Both organizations include the same three questions in the surveys as it relates to alumni giving:

  • Number of alumni of record
  • Number of alumni solicited
  • Number of alumni donors

Institutional alumni participation rates are calculated by dividing the number of alumni donors by the number of alumni of record. Alumni of record counts should include living alumni with a good address. They would not include any alumni records who are marked as deceased, lost, or inactive but would include records marked with any type of “do not solicit” code. Alumni donor counts should include any alumni record with hard or soft credit for making a monetary or in-kind gift to any designation within the previous fiscal year. Married spouses would each count as a donor even if they made only one gift.

The Council for the Advancement & Support of Education (CASE) offers the following FAQ on their website on counting gifts from alumni as it relates to reporting figures to CAE. These guidelines were developed by the CASE Commission on Alumni Relations in consultation with the CASE Commission on Philanthropy. For other purposes, transparency, consistency and accountability in reporting are encouraged and in the best interests of an institution and its various constituents.
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Q: Should graduating seniors be included in alumni giving data?

A: Graduating seniors present an interesting dilemma. Often seniors make a gift in the latter part of their senior year but by the time the data is reported, they are alumni. Therefore, counting philanthropic gifts from seniors is acceptable as long as all seniors are counted among alumni of record. In other words, if gifts from graduating seniors are included in alumni giving data, then the complete cohort—all graduating seniors—must be included in the total alumni census. It is not acceptable to include seniors who donate but to exclude seniors who do not donate when calculating overall alumni giving. To report fair and accurate data, any donors reported in the numerator must have their entire cohort in the denominator.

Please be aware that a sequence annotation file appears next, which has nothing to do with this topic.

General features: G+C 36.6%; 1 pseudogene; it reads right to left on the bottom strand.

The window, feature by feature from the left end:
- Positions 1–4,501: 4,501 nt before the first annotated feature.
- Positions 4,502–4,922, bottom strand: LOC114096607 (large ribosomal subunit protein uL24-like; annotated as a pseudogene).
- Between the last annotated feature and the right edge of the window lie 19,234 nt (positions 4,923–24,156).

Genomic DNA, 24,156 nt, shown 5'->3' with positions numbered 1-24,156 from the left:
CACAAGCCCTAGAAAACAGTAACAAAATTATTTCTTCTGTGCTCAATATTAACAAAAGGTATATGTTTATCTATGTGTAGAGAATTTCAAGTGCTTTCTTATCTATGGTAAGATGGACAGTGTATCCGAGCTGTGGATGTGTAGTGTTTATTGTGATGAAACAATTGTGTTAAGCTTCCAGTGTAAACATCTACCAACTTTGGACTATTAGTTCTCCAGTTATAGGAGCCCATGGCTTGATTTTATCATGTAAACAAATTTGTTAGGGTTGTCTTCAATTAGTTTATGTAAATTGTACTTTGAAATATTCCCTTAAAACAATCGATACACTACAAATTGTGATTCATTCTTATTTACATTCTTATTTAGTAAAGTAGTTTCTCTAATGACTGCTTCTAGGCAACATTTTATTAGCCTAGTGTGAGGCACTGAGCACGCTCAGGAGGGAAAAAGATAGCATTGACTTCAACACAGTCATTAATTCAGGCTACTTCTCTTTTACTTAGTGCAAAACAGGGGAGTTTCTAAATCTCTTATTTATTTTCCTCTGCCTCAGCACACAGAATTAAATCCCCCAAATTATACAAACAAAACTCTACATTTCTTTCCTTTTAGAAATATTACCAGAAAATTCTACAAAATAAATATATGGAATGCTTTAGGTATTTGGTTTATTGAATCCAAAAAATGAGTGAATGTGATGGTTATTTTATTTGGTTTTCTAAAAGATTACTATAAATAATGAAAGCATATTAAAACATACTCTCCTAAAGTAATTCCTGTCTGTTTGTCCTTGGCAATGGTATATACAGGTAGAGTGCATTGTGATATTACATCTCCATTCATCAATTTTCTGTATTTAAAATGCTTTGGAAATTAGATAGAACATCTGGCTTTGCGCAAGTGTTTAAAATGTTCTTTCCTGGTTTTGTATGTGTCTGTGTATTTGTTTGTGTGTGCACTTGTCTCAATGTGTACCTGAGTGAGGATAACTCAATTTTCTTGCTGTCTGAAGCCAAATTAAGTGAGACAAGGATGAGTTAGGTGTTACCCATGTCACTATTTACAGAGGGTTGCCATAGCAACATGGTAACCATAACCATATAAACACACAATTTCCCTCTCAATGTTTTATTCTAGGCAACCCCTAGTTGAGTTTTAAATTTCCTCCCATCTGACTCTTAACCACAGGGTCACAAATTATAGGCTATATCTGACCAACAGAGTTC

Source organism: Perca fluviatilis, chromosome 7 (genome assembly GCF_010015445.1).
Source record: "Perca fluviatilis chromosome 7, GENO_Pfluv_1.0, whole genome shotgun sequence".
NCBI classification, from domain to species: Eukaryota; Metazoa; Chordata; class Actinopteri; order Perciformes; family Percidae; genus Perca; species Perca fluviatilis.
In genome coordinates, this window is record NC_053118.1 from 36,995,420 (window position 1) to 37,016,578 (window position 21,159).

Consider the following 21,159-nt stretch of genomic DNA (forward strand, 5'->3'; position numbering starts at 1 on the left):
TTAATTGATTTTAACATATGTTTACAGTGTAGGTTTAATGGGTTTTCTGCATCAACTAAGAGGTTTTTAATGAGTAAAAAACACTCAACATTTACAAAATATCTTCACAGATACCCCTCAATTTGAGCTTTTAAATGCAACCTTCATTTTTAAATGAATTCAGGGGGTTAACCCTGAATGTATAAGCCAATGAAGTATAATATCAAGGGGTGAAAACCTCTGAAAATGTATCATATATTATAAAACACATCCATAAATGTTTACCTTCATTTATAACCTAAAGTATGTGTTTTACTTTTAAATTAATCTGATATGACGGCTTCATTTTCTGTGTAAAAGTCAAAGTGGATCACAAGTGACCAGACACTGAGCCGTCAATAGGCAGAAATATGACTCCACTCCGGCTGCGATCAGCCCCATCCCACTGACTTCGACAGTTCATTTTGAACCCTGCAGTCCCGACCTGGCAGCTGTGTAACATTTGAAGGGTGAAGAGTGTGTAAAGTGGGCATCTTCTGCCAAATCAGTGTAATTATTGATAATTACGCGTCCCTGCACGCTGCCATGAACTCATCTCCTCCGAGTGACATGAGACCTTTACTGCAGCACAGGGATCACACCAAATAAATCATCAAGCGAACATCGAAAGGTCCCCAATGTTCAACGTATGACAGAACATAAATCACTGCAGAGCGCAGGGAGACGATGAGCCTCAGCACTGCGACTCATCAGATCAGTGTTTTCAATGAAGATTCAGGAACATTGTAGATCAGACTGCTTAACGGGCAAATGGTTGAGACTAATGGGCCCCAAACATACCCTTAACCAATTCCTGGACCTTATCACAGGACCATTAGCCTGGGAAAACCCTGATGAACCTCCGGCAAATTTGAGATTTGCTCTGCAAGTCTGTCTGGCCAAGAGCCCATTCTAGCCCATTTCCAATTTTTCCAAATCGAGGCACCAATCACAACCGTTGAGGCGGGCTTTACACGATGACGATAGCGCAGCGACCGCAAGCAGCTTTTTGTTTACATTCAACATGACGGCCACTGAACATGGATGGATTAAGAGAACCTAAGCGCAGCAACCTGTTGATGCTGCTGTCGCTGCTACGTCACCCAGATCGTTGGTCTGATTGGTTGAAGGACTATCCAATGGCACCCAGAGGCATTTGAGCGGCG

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Q: Is it appropriate to ask alumni for a minuscule amount of money ($1, for example) just to boost the percentage of alumni giving?

A: No. Our mission to build support for our institutions is not properly served by attempting to manipulate reporting data. Energies are best spent on sound practices to increase institutional support from alumni. Whether initiated by advancement staff or volunteers, it does not build greater support for the institution to ask alumni for “an extra dollar” to boost the class participation percentage. On the other hand, asking seniors in the Class of 2008 to give $20.08 as a means to capture their interest and encourage a habit of giving would be acceptable.
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Q: Is it acceptable to count other income from alumni (such as magazine subscriptions, reunion fees, membership dues) toward alumni giving?

A: No. A good rule of thumb is to consider the donor’s intention in giving this money. If the donor intended to make a philanthropic gift to the institution, then it is a gift and should be reported. If the donor wrote a check to receive something in return—a magazine, admission to an event or membership in an organization—then the amount should not be considered in alumni giving totals, even if the donor receives a receipt from the institution.